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New home theater: just getting started


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Just purchased a Reference R-625FA and struggling to determine what size and brand of Receiver to buy.  I have looked online, YouTube, etc.  but wanted to know a recommendation from another Klipsch owner (especially) 625-FA. Not trying to go overboard - but still want to buy what I need. Any help would be great. 

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Welcome to the Forum!

Give us some more details please. Most important:

 

On 7/15/2021 at 4:20 AM, John72 said:

Not trying to go overboard

What is Your limit? Very important, what is the rest of Your system (other speakers)? Roomsize (approximate)?

 

And maybe You want to ask the Mod ( @dwilawyer) to move this thread to the dedicated HT section, that way more people, that can answer, will see Your post.

I´m sure people will come back to You in no time.

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Welcome to the Forum!

 

Well, the speakers you have are rated at a sensitivity of 96dB at 2.83v (1 watt into 8 Ohms) at 1 meter, in a typical room.  To translate that to likely AES measurements and to be conservative, call it 92 dB, but that's at only 1 meter away.  Say you are going to sit 12 to 15 feet away, still in that typical room.  How many watts per channel would you need, with all channels operating at once (which taxes the receiver or amplifier's power supply more than if you have just 2 channels operating) to provide THX's standard 105 dB instantaneous peaks from the main channels, not counting the sound below 80 Hz that will be bled off to a self powered subwoofer?  Your self powered subwoofer will need to produce clean instantaneous peaks of 112 to 115 dB.  For your home theater receiver, to power all of your main speakers/channels, my guess is at least a real 80 watts per channel, 8 Ohms, maybe 40 to 20,000, at low distortion (less than ~~ 0.08%??) with ALL channels you will be using operating, to properly strain the amplifier section's power supply.   No doubt some people will point out the truth that Klipsch speakers are very efficient (sensitive), but given the problem of fudged home theater receiver specs (such as specifying power output at 1K only, or at a more favorable impedance, or at a high distortion level, or using some other deceptive practice, etc. etc.), I think it is better to build in a safety factor.

 

Do you have just the front left and front right speakers (the R-625FAs) or do you have a complete array of surround, center, and Atmos speakers?  Any additional speakers you get should be of more or less similar sensitivity.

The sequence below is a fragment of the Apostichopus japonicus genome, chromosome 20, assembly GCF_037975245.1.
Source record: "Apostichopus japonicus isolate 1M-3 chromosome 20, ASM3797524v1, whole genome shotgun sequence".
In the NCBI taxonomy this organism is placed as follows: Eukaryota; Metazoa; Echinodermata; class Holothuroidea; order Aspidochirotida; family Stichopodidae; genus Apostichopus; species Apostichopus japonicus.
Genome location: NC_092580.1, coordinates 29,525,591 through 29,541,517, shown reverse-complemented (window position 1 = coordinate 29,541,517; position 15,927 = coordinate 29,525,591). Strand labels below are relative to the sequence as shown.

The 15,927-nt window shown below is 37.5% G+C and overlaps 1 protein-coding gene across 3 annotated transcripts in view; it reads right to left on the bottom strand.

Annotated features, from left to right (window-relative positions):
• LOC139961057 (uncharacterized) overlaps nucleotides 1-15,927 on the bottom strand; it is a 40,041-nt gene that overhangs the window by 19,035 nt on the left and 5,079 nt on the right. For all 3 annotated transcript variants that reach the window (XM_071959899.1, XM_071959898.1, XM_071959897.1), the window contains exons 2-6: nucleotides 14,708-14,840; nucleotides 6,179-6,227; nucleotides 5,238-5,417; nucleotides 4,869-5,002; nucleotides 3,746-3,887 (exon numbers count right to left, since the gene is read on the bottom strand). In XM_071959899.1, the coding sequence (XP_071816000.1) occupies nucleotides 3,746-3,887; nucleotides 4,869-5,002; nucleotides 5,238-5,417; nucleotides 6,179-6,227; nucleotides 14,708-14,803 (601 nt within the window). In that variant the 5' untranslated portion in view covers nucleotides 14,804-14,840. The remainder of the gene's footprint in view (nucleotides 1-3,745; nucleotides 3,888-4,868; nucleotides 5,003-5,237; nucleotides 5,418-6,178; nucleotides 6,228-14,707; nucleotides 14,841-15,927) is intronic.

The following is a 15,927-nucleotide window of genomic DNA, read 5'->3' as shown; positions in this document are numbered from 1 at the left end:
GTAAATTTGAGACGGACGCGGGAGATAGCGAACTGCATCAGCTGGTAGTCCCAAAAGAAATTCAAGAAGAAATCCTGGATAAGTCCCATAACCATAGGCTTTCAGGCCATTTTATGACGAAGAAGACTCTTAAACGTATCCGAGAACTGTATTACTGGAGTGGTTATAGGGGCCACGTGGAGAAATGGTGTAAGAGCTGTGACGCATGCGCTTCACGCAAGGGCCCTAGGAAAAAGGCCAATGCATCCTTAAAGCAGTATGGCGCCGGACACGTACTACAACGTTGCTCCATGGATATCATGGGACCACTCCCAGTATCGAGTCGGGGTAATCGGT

• So, 80 watts per channel, with specs as seen above.  OR, if you have a rather live room, with lots of early reflections, THX acknowledges that the peak level above 80 Hz can be lower than 105 db, because early reflections, and many of them, fool the brain into thinking the sound is louder than it would measure with an SPL meter, so maybe 102 dB peaks will do.  If so, since each reduction of 3 dB in peak volume halves the amount of amplifier power used, a 40 watt per channel amplifier might, conceivably, do.  Most decent home theater receivers start at higher power levels, though (last time I checked). 
  • You will want an AVR (audio visual receiver) or AVP (audio visual processor, which requires power amp(s) to go with it)  with a subwoofer output (or two for expansion), so you can run 1 or more subwoofers.
  • Naturally, your electronics, must have enough channels to support the number of channels you will have, and be set up for Dolby Atmos. 

You'll need to check the current features of each contender.  Decent brands, providing you avoid the pitfalls discussed above (check magazine reviews that have "bench checks" to confirm specs, or come very close to what you need) are:

 

Marantz

Denon

NAD

Rotel

and, if you have the money,

McIntosh

Luxman

 

N.B. Since the sound levels we have been talking about are instantaneous peaks, they are O.K., unless we are talking about continuously loud sound, like some Rock, Metal, and electronic music.  Here is OSHA's take: Industrial Noise Control -- Occupational Health & SafetySince music (and movies!) can have a lot of bass, most people would measure with dBC, "fast," to pick up the bass.

 

EDIT: for some reason the OSHA chart didn't come through, so I'll try again:

Industrial Noise Control -- Occupational Health & Safety

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On 7/17/2021 at 12:30 AM, AndreG. said:

Welcome to the Forum!

Give us some more details please. Most important:

 

What is Your limit? Very important, what is the rest of Your system (other speakers)? Roomsize (approximate)?

 

And maybe You want to ask the Mod ( @dwilawyer) to move this thread to the dedicated HT section, that way more people, that can answer, will see Your post.

I´m sure people will come back to You in no time.

I would be happy to if OP would like it thete.

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